This plugin enables GIMP to Load and Save IFF-ILBM files, which are popular in the Amiga computer ecosystem.
This is a fork of the IFF-ILBM GIMP plugin by Johannes Teveßen.
It was forked by Emil Brink since Mr Teveßen seems to have stopped maintaining it, and the most recent version available didn’t build against current versions of GIMP (this was created in early 2012, using GIMP 2.6.11). It was compiled for Windows by Dimitris Panokostas and made available here.
The first forked version was numbered 0.9.9. The current version is 0.9.12.
- A Windows installation 🙂
- GIMP 2.8 or higher (tested with 2.8 and 2.9)
- Extract the ZIP archive
- Place the file “gimpilbm.exe” contained there in your GIMP “plug-ins” folder (for example “%APPDATA%\GIMP\2.8\plug-ins” or alternatively “C:\Program Files\GIMP 2\lib\gimp\2.0\plug-ins”)
- If all goes well, it should be listed under the Plugin Browser option in GIMP (found in the Help menu). Search for IFF and you should see two entries (one for Load and one for Save operations).
- Fix bug that actually caused all saved images to be “slightly” corrupt, by having malformed
- Fix bug that prevented images with mask to load properly. Instead you got the left half, with the right one blank.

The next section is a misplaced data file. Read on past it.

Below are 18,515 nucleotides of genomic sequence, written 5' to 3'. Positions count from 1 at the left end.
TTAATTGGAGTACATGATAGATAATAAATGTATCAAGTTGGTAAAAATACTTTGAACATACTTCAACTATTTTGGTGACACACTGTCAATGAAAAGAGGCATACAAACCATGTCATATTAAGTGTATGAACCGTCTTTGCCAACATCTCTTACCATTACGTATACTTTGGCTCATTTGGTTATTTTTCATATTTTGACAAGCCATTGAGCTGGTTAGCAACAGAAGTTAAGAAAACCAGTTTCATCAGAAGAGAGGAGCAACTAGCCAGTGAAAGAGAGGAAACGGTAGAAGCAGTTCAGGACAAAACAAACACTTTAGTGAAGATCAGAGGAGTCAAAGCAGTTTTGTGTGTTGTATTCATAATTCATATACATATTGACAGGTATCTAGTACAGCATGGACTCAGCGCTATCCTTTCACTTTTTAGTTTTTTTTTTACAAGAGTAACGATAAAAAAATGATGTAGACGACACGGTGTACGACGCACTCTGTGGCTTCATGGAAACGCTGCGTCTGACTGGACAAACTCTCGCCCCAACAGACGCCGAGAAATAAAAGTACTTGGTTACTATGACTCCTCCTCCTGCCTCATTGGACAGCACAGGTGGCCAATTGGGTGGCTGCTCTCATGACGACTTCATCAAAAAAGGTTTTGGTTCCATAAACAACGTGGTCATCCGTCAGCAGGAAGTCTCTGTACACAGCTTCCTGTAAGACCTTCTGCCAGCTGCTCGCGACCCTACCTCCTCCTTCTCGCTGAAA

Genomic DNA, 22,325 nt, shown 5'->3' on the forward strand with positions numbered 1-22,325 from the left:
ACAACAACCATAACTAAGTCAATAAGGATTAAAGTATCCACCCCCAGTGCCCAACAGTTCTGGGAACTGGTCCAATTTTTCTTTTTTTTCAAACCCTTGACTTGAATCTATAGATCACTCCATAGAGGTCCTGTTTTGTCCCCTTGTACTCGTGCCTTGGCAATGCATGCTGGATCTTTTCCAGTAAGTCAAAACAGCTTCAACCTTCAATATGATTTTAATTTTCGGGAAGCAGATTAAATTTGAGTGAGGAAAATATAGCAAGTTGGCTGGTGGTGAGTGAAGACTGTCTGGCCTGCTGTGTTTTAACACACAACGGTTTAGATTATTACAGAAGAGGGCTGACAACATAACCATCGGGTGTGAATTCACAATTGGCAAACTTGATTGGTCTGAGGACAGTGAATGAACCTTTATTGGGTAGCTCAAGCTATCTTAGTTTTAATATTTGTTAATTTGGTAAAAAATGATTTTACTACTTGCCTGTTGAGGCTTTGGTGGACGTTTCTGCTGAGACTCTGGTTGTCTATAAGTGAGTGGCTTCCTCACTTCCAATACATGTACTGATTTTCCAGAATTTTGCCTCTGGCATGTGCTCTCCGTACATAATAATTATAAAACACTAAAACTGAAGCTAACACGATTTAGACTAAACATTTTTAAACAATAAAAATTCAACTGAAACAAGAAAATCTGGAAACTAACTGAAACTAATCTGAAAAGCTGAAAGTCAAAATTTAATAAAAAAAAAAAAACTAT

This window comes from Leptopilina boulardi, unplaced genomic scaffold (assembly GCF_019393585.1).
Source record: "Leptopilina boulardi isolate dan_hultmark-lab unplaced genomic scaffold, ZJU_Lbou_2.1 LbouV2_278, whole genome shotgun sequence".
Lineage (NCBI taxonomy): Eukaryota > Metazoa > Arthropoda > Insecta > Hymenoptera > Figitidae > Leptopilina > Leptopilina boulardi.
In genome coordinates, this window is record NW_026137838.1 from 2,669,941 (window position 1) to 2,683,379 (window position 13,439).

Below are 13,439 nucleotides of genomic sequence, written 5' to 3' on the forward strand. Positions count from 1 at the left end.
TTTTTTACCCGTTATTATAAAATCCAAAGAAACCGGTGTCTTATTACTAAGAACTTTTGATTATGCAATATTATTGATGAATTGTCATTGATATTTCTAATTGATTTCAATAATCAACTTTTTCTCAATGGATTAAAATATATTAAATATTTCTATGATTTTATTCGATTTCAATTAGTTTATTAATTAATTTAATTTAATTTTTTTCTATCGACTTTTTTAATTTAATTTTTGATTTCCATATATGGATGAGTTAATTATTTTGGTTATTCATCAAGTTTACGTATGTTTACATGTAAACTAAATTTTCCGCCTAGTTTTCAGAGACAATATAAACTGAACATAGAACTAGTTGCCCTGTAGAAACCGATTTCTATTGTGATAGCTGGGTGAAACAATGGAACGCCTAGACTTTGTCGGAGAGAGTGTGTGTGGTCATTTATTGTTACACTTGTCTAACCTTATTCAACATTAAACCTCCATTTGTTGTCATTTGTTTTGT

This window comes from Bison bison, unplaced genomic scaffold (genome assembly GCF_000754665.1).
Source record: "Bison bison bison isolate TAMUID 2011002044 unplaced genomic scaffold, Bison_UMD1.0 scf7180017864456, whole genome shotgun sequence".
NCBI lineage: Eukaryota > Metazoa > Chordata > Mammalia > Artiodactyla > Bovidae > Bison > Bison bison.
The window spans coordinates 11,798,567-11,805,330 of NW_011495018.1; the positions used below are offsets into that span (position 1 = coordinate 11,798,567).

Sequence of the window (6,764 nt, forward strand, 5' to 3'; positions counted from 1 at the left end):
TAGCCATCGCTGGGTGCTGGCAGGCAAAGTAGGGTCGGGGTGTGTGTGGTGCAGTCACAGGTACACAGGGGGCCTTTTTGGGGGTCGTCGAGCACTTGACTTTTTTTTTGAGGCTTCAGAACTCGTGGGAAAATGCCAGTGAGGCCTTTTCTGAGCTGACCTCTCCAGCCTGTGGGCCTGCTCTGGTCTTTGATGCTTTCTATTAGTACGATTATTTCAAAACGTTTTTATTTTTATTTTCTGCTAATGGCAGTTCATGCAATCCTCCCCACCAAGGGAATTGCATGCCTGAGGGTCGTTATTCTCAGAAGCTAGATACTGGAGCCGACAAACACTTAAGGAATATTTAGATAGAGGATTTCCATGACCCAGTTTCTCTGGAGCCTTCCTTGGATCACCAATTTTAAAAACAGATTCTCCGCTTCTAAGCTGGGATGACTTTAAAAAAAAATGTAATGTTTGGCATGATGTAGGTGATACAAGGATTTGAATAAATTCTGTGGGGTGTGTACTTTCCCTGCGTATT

- Fix bug that broke writing the
CAMGchunk, it was given the wrong size which resulted in the file being corrupt.
- Change date written in the
ANNOchunk, it was left at 2002.
- Updated date shown in the GIMP’s plug-in browser. Not very maintainable but required.
- Corrected Mr Teveßen’s name in the plug-in browser, had incorrectly-encoded
- Added the skeleton for an IFF/ILBM parser tool written in Python.
- Modified to compile using current versions of GIMP.
- Changed a lot of coding style things to make it suit me better. Might be considered rude, but I had serious trouble working in the original style and really wanted to have this working.
- Rely on gimptool for building.
- Removed use of autoconf/automake, I consider those to be gross overkill for a project of this size and complexity.
- Added code to detect when the colors look 12-bit, and automatically “smear” them into proper 24-bit colors. This helps retain the intended saturation, but will mis-represent images where all colors where really intended to be 12-bit. The smearing is only done if all colors are “0xR0G0B0”.